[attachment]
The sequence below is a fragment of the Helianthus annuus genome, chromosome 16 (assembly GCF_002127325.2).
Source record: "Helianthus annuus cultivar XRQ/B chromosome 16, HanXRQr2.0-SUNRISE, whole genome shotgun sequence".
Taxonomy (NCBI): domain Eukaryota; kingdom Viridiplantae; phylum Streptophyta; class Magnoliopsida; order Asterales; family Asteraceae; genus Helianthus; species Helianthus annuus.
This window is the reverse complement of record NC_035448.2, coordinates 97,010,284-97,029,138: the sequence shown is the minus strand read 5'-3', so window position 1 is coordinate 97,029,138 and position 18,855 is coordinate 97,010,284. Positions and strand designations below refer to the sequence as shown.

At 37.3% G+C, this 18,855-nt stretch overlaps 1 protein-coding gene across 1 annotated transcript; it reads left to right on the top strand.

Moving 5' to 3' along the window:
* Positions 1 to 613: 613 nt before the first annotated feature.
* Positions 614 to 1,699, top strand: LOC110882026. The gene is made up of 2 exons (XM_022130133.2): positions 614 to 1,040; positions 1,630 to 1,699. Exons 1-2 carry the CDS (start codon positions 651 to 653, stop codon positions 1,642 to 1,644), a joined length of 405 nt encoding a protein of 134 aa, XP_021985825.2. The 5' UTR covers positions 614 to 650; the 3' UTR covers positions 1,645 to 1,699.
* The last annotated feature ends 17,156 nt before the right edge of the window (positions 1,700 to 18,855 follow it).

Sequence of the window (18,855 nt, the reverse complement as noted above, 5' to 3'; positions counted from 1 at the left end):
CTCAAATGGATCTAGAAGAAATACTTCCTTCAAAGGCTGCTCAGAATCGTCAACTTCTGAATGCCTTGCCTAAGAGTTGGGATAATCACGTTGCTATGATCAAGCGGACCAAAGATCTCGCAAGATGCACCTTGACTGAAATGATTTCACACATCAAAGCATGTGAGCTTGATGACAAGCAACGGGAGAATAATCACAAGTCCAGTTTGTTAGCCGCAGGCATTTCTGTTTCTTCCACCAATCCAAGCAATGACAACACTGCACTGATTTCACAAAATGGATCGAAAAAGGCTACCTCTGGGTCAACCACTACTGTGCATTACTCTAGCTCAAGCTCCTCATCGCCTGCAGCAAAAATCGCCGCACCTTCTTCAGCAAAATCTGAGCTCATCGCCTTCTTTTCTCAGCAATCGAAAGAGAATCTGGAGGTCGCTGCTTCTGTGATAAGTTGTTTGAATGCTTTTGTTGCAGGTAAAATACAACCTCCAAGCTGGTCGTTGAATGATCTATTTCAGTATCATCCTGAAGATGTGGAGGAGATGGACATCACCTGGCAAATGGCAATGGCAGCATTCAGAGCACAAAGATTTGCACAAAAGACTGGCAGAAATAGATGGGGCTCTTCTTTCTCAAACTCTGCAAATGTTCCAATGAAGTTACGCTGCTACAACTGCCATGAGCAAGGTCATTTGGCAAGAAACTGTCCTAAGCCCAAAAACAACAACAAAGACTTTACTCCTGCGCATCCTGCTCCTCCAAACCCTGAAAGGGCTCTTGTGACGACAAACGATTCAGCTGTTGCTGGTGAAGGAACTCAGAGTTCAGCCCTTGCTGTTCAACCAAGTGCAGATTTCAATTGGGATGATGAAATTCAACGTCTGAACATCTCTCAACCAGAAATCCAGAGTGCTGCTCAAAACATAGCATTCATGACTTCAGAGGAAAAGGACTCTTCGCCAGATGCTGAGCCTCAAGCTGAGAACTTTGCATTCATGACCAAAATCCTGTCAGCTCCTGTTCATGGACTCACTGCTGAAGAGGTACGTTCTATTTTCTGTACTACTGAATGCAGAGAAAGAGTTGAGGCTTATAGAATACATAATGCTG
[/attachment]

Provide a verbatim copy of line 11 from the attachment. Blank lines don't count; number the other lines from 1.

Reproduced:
CTCAAATGGATCTAGAAGAAATACTTCCTTCAAAGGCTGCTCAGAATCGTCAACTTCTGAATGCCTTGCCTAAGAGTTGGGATAATCACGTTGCTATGATCAAGCGGACCAAAGATCTCGCAAGATGCACCTTGACTGAAATGATTTCACACATCAAAGCATGTGAGCTTGATGACAAGCAACGGGAGAATAATCACAAGTCCAGTTTGTTAGCCGCAGGCATTTCTGTTTCTTCCACCAATCCAAGCAATGACAACACTGCACTGATTTCACAAAATGGATCGAAAAAGGCTACCTCTGGGTCAACCACTACTGTGCATTACTCTAGCTCAAGCTCCTCATCGCCTGCAGCAAAAATCGCCGCACCTTCTTCAGCAAAATCTGAGCTCATCGCCTTCTTTTCTCAGCAATCGAAAGAGAATCTGGAGGTCGCTGCTTCTGTGATAAGTTGTTTGAATGCTTTTGTTGCAGGTAAAATACAACCTCCAAGCTGGTCGTTGAATGATCTATTTCAGTATCATCCTGAAGATGTGGAGGAGATGGACATCACCTGGCAAATGGCAATGGCAGCATTCAGAGCACAAAGATTTGCACAAAAGACTGGCAGAAATAGATGGGGCTCTTCTTTCTCAAACTCTGCAAATGTTCCAATGAAGTTACGCTGCTACAACTGCCATGAGCAAGGTCATTTGGCAAGAAACTGTCCTAAGCCCAAAAACAACAACAAAGACTTTACTCCTGCGCATCCTGCTCCTCCAAACCCTGAAAGGGCTCTTGTGACGACAAACGATTCAGCTGTTGCTGGTGAAGGAACTCAGAGTTCAGCCCTTGCTGTTCAACCAAGTGCAGATTTCAATTGGGATGATGAAATTCAACGTCTGAACATCTCTCAACCAGAAATCCAGAGTGCTGCTCAAAACATAGCATTCATGACTTCAGAGGAAAAGGACTCTTCGCCAGATGCTGAGCCTCAAGCTGAGAACTTTGCATTCATGACCAAAATCCTGTCAGCTCCTGTTCATGGACTCACTGCTGAAGAGGTACGTTCTATTTTCTGTACTACTGAATGCAGAGAAAGAGTTGAGGCTTATAGAATACATAATGCTG